Renewing Our Minds

Sermon for Sunday, August 23, 2020 || Proper 16A || Romans 12:1-8

When I was a kid, I was a know-it-all and proud of it. I spent two and a half years at Hillcrest Middle School in Tuscaloosa, AL, making sure everyone knew I was the smartest kid there. I mellowed a bit in high school, but my know-it-all nature still asserted itself all too often. One time in tenth grade, I got into an argument with my English teacher about the proper pronunciation of the word “conch,” as in “conch shell.” We were reading Lord of the Flies, and I was an idiot. (Turns out, both konk and contsh are correct.*)

It wasn’t until the summer of 2006 – between my first two years of seminary – that I understood that thinking you are a know-it-all is really dumb. First off, it’s never true. Second, thinking you know everything makes you completely impervious to new information and, for that matter, personal growth. Thanks be to God for a summer of hospital chaplaincy that showed me in excruciating detail the vast expanse of things I didn’t know. After that, I no longer conceived of myself as a know-it-all, but a lifetime of inhabiting that identity made it hard to shake. Nearly 15 years later, I find myself lapsing back into it all the time, and so I try constantly to inject myself with the viewpoints of people who differ from me in order to remember there’s always something more to learn.

I mention all this because of a verse we heard this morning, one of the most important sentences the Apostle Paul ever wrote. Paul says, “Do not be conformed to this world, but be transformed by the renewing of your minds, so that you may discern what is the will of God – what is good and acceptable and perfect.”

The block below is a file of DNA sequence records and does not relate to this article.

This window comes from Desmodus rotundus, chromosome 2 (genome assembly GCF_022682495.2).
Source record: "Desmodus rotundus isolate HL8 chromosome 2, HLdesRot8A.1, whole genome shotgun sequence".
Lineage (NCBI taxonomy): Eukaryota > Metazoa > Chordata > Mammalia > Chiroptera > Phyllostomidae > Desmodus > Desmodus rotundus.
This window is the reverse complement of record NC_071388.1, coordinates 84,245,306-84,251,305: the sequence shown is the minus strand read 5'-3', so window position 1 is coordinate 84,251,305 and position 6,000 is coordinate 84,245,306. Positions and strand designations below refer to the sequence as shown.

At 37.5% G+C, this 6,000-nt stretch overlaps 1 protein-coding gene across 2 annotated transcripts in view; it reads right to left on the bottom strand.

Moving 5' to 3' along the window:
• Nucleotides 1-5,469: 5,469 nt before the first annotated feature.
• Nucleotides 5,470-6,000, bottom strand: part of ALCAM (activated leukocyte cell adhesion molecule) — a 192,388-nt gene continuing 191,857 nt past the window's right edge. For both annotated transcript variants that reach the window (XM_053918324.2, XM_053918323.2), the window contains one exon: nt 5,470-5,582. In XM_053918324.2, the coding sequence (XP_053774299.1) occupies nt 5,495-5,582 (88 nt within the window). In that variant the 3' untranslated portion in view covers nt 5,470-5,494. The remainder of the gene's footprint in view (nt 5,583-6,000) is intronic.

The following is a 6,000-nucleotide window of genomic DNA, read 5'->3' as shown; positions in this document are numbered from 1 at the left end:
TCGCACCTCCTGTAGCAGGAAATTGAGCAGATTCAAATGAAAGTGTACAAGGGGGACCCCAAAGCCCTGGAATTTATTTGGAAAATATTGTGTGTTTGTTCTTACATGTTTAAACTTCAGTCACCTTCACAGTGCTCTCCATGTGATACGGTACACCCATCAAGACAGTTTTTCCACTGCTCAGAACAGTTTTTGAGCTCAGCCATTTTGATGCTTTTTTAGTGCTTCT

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New Questions

Sermon for Sunday, March 8, 2020 || Lent 2A || John 3:1-17

We humans have a tendency to fall into patterns. Sometimes these patterns are life-giving, like eating healthy and exercising. Too often, our patterns are destructive, especially on a societal level: we do the same things over and over and wonder why we achieve the same results – results that do not promote justice and dignity for all. Now, our loving God invites us into the fullness of life, which will not happen until such fullness is available to all people and all creation. But when we keep arriving at the same set of answers that do not lead to fullness of life for all, we need to start asking different questions.

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Better Questions

Sermon for Sunday, November 25, 2018 || Reign of Christ B || John 18:33-37(38)

One enduring characteristic of the Gospel of Jesus Christ as we have received it is this: Jesus almost never answers a question directly. If you examine the way he responds to questions, you realize he answers the questions he wished people would ask him, not the ones they actually do. For example, when a legal expert asks him, “Who is my neighbor,” Jesus could have responded: “Everyone! Next question.” Instead, he tells the parable of the Good Samaritan, which answers the question he wished had been asked: “How can I be a neighbor?” The answer to that is by showing mercy to those in need, no matter how different from you they might be. This happens over and over in the Gospel – Jesus answering deeper questions than the ones that were asked.

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